Attorneys for the prosecution and defense filed documents Wednesday in Highland County Probate Court in preparation for Monday’s follow-up hearing in a civil case against Hillsboro Mayor Drew Hastings.
The civil suit filed against Hastings, signed by local residents Craig Jackson, a city employee, his wife, Ariana Jackson, former Hillsboro administrative assistant Kirby Ellison, local resident Lisa Leeth and former Hillsboro Mayor Betty Bishop, centers on a $500 refund Hastings received from a vacant property fee he had paid for a building he owns on North High Street.
The suit alleges that Hastings is guilty of misfeasance or malfeasance in office because he “recovered a deposit he paid to the city under the vacant building ordinance by preparing and submitting a letter to the city auditor utilizing the signature stamp of the city safety and service director without lawful authority and without being entitled to the refund.” The letter was prepared June 24, and the refund was dated July 8, according to supporting documents.
According to an affidavit filed as part of a coinciding criminal investigation, Hillsboro Safety and Service Director Todd Wilkin told investigators he did not sign or authorize his signature stamp to be used to approve the refund to the mayor.
Under Ohio law, the penalty for being found guilty of malfeasance in a civil case is removal from office. But at an initial hearing on Dec. 23, Judge Kevin Greer said he was “leaning” toward declaring the case moot based on precedent set by an Ohio Supreme Court ruling that an officeholder could not be removed outside of the term when the alleged acts occurred. Hastings was re-elected in November to a second term, which begins Jan. 1.
Greer asked attorneys to file arguments on the subject by Wednesday, and Hillsboro Law Director Fred Beery, who by law is prosecuting the case for the plaintiffs, said Wednesday he had provided the court with a list of relevant cases.
Beery said that even though one of Hastings’ terms is ending and another is set to begin, Ohio Revised Code 3.01 can be interpreted to indicate the terms are “seamless.” That section of law states, “A person holding an office of public trust shall continue therein until his successor is elected or appointed and qualified, unless otherwise provided in the constitution or laws of this state.”
Beery also said that since Hastings received a refund of the vacant property fee, an argument can be made that there is a continuing violation of the code stretching from one term to the next.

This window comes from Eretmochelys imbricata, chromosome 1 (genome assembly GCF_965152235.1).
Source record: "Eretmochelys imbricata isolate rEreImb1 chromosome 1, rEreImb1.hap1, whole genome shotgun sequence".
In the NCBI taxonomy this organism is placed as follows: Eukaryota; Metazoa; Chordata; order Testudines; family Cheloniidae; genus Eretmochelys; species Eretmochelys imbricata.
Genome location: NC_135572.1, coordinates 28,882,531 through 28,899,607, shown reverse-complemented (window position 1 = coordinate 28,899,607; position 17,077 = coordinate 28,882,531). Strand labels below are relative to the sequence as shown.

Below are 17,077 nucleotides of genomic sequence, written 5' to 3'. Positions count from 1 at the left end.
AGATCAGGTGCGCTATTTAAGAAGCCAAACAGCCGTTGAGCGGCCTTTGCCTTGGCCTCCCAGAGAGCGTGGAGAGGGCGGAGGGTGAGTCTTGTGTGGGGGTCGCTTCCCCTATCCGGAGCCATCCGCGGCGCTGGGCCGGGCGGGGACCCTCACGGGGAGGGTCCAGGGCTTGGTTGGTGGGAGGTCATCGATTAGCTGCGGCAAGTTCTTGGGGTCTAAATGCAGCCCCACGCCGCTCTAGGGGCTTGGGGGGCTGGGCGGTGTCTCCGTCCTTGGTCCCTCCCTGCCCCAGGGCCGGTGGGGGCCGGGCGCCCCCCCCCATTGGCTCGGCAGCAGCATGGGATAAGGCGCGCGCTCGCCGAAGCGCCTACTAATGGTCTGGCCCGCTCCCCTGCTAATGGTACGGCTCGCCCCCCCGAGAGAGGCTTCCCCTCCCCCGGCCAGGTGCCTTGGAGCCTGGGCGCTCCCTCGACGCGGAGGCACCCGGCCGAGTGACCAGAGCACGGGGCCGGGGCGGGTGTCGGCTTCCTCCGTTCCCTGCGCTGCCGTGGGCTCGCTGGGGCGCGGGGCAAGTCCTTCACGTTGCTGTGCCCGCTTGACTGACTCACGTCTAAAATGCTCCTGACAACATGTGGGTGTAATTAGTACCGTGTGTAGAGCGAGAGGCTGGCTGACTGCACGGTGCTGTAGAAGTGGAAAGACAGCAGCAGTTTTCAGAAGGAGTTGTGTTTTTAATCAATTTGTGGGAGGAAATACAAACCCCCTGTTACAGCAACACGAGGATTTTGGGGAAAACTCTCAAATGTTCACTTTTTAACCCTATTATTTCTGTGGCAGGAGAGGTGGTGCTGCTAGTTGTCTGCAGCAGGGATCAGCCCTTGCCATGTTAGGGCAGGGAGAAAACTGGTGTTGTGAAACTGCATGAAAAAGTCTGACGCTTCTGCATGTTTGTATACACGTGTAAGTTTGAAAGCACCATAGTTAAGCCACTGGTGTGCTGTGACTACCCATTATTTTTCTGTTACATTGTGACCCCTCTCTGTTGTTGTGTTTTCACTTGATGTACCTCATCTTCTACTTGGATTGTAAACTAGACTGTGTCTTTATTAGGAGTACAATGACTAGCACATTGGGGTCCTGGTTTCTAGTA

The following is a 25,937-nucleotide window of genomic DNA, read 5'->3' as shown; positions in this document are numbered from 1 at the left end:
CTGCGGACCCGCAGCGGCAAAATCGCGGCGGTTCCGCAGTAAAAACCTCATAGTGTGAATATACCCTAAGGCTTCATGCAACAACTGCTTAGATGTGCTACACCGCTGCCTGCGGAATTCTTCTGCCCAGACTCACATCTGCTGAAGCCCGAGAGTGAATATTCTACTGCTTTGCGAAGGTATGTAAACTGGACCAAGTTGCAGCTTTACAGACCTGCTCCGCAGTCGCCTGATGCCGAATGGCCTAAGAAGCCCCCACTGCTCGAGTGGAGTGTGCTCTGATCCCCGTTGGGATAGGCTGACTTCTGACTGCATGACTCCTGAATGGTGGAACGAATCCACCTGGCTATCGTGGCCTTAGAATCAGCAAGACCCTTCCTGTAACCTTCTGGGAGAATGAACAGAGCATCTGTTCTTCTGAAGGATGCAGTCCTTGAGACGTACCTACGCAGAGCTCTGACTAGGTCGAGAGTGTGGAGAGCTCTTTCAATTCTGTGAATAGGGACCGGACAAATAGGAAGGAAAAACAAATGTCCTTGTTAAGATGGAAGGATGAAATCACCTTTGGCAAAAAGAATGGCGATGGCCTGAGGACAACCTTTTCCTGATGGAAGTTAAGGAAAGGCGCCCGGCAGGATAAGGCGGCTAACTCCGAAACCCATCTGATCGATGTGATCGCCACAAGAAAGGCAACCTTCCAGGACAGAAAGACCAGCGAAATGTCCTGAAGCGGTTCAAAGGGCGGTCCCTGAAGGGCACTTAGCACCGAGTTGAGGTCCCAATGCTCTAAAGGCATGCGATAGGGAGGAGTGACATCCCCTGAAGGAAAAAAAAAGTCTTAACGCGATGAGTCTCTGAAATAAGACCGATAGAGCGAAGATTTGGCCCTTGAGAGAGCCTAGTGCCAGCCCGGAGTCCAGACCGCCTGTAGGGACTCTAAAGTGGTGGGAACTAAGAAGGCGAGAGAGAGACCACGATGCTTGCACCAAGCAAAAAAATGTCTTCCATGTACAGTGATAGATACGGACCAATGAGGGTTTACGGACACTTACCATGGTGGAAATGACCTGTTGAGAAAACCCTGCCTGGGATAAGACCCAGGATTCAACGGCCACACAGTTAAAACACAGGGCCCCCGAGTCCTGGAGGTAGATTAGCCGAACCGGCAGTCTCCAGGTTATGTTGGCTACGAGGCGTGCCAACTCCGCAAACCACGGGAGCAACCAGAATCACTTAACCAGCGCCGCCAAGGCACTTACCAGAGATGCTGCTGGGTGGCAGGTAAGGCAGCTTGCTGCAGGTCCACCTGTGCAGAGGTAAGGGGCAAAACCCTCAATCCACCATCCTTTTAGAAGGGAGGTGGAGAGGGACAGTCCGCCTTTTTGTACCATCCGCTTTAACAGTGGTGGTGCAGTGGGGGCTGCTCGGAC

But Hastings’ attorney, James Boulger of Chillicothe, who filed a brief on the subject with the court this week, said Wednesday that the case involving former Cleveland Mayor Carl Stokes and cited by Greer last week remains the guiding precedent.
“The basic facts are virtually identical” between the Stokes and Hastings cases, said Boulger. He said that Hillsboro’s ordinance spelling out the terms of the mayor are clear, and “it’s hard to fathom how this notion of seamlessness” can be applied from one term to the next.
Stokes was the subject of a similar civil complaint filed by five Cleveland residents seeking to remove him from office for malfeasance.
But in May 1970, the Ohio Supreme Court ruled that Stokes, then in his second term, “could not be removed from office for any malfeasance that may have occurred in his first term,” according to an archived Associated Press report. The court said that Ohio law does not authorize a public official’s removal for any misconduct “occurring in a term prior to re-election,” according to the AP story.
Monday’s hearing begins at 9 a.m. in the probate courtroom at the Highland County Courthouse.
The criminal investigation regarding Hastings is ongoing, with officials looking into both the matter of the vacant building refund along with allegations by city employees that the mayor or “someone driving Drew Hastings’ truck” had dumped building materials and carpet from Hastings’ private property “into the city owned dumpster located on Railroad St. in Hillsboro,” according to an affidavit filed with a search warrant on Dec. 16.
The affidavit, signed by Sgt. Randy Sanders of the Highland County Sheriff’s Office, states that potential charges could include forgery and theft in office.
While the precedent set by the Stokes case might preclude Hastings from being removed from office on a malfeasance conviction related to events during his first term, the outcome of a criminal case could be different if it involves felony charges.
Ohio law states that someone convicted of a felony cannot hold public office if the office “involves substantial management or control over the property of a state agency, political subdivision, or private entity.”
In a case last summer, state Rep. Steven Kraus (R-Sandusky) was convicted of felony theft in relation to his work as an auctioneer. The (Toledo) Blade quoted House Speaker Cliff Rosenberger (R-Clarksville) as saying the felony conviction meant Kraus’ seat was immediately rendered vacant.
“Under Ohio law, a public official against whom a guilty verdict is found on a felony criminal charge is automatically removed from office by operation of the law,” Rosenberger said, according to The Blade.
Hastings has said he looks forward to defending himself “and refuting this,” and his attorney said after last week’s hearing that the mayor “wants to resolve these things on their merits, rather than technical questions.”
Reach Gary Abernathy at 937-393-3456 or on Twitter @abernathygary.